Either Republican Donald Trump or Democrat Hillary Clinton will almost certainly be inaugurated as our nation’s 45th president on January 20, 2017. In the four years (or more) that follow, one of these two candidates will be in charge of the executive branch, will have an opportunity to select judges to serve in the federal courts, and could wield significant influence over Congress.
Whoever is elected, the impact on workplace law will be significant. Each candidate has made numerous policy statements relating to labor and employment law issues, each signaling some massive potential changes. While campaign promises are not always kept and each candidate reserves the right to alter course once in office, we can offer some general ideas about what the next four years could look like under President Trump or President Clinton.
Perhaps the cornerstone of the Trump campaign is his position on immigration. Although “building a wall” has received the most attention, for workplace law purposes, the most significant changes that could come about under a Trump administration would be seeking to deport some segment of undocumented workers from the labor force (although he recently indicated a possible “softening” on this position), mandating E-Verify to check the employment eligibility of all workers in the country, and altering the temporary work visa programs (such as H1-Bs) which allow employers to bring on highly skilled foreign workers (either by significantly decreasing the number of visas issued or increasing prevailing wages for such workers and otherwise encouraging the hiring of Americans).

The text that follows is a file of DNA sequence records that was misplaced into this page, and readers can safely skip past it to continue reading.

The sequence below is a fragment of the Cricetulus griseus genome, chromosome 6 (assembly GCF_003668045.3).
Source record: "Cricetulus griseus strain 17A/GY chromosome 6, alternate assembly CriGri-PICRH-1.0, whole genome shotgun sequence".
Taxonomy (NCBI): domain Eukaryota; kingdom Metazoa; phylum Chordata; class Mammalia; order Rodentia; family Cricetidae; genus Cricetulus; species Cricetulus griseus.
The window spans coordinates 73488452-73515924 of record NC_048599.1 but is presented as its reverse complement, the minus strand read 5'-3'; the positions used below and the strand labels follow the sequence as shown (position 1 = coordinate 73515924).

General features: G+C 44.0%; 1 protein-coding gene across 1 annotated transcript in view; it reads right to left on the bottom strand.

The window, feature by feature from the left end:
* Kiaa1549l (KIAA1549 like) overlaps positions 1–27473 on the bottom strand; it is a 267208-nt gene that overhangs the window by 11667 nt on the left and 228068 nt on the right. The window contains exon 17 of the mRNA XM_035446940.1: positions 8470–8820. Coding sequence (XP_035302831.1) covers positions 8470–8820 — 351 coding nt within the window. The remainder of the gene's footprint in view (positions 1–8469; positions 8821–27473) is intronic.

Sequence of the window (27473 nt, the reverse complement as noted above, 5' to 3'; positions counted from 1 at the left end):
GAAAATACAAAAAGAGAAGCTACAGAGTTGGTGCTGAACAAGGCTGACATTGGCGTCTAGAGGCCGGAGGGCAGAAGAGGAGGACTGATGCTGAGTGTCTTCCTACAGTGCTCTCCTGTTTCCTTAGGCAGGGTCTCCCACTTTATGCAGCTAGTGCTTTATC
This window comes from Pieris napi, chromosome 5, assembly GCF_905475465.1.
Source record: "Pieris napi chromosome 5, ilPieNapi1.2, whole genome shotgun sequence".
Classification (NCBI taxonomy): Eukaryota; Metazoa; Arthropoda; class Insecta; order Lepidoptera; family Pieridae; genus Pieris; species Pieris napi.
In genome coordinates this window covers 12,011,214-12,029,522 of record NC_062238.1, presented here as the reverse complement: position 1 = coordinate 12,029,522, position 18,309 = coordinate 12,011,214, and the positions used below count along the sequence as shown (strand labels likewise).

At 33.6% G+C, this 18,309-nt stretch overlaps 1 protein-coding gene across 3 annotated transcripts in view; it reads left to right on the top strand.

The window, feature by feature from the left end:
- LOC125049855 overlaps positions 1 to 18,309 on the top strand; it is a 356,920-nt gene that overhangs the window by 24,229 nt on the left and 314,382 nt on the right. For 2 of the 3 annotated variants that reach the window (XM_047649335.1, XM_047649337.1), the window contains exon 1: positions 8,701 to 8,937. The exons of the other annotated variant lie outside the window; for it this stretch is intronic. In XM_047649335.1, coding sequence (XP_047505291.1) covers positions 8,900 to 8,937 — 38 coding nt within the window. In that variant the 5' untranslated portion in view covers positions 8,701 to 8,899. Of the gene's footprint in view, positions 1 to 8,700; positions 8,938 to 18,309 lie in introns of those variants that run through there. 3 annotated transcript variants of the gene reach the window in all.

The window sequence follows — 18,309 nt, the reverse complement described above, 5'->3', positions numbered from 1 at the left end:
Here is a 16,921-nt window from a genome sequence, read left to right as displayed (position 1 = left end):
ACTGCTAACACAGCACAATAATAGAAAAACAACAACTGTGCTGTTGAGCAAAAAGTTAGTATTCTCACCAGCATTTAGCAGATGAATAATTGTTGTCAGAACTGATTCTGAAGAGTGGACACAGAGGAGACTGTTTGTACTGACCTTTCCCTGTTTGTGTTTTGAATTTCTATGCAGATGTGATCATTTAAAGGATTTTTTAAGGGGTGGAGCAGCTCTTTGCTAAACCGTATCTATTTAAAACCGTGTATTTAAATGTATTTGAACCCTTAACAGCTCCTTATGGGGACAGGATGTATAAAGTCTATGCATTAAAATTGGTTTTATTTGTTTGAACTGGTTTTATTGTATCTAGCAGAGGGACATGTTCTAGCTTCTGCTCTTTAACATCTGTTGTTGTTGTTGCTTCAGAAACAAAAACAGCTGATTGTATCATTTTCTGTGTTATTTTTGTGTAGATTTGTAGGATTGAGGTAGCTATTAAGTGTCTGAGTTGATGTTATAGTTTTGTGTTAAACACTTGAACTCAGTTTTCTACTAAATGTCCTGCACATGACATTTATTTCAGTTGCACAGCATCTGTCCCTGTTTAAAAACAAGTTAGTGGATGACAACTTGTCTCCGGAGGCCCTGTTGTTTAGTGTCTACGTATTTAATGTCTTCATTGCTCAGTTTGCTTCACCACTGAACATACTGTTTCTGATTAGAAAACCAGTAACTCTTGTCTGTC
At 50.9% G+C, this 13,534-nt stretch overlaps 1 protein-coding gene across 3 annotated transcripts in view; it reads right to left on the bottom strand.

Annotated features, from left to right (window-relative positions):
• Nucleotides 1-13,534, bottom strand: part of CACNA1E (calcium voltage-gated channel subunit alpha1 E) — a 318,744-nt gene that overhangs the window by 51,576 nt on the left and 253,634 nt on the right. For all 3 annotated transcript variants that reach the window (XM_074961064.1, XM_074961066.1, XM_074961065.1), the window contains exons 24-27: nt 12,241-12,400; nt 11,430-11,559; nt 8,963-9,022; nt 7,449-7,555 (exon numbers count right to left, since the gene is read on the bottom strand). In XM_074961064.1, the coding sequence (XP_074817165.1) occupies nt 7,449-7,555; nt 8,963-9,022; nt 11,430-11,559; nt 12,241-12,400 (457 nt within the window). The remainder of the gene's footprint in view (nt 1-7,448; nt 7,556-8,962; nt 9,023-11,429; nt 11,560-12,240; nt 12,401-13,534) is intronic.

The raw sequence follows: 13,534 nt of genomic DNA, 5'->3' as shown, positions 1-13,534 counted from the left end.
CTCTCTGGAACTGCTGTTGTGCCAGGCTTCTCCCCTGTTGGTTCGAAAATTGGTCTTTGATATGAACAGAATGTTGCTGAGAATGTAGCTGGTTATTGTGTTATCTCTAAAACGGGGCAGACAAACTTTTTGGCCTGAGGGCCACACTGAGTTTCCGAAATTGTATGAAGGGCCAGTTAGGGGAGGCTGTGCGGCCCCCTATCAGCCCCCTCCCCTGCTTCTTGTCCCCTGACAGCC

Clinton supports a plan creating a simple path to citizenship for undocumented workers with no criminal record, and does not advocate wholescale deportations. She would also attempt to restore President Obama’s Executive Action on immigration reform, specifically aiming to restore Deferred Action for Parents of Americans (DAPA) and Deferred Action for Childhood Arrivals (DACA) (which were put on hold by the Supreme Court).
Further contrasting Trump, Clinton would increase the amount of temporary work visas given to highly skilled foreign workers, believing that the program allows businesses to hire the best workers at the lowest cost.
Clinton has made gender discrimination one of the centerpieces of her campaign, and has supported the Equal Rights Amendment to the Constitution to secure equal pay for women. Trump has not gone that far, but he has stated in media interviews that he supports the concept of equal pay for equal work.
The Human Rights Campaign stated that Clinton promised to make it “her highest priority” to enact a law that would expand Title VII to include sexual orientation and gender identity as protected categories. Trump has not taken a public position on that matter.
If elected, Clinton will attempt to expand the Family and Medical Leave Act (FMLA) to include up to 12 weeks of paid family and medical leave for parental leave purposes or to care for a seriously ill family member, financed by increasing taxes on the wealthiest Americans. It also appears that she will seek to expand FMLA to cover all workers in the nation, not just those who work for employers of a certain size. The Democratic platform also advocates for seven days of paid sick leave for all workers.
Although Trump has not taken a public position on this issue, and the GOP platform includes no discussion of family leave, his daughter Ivanka gave a convention speech generally touting the role of working mothers and leading some to speculate that a President Trump could be open to expanding family leave laws.
Clinton has promised to lead the fight to raise the nation’s minimum wage to $12 per hour, and supports the “Fight for $15” in states and local jurisdictions where appropriate (her party’s platform pushes for $15 per hour across the board).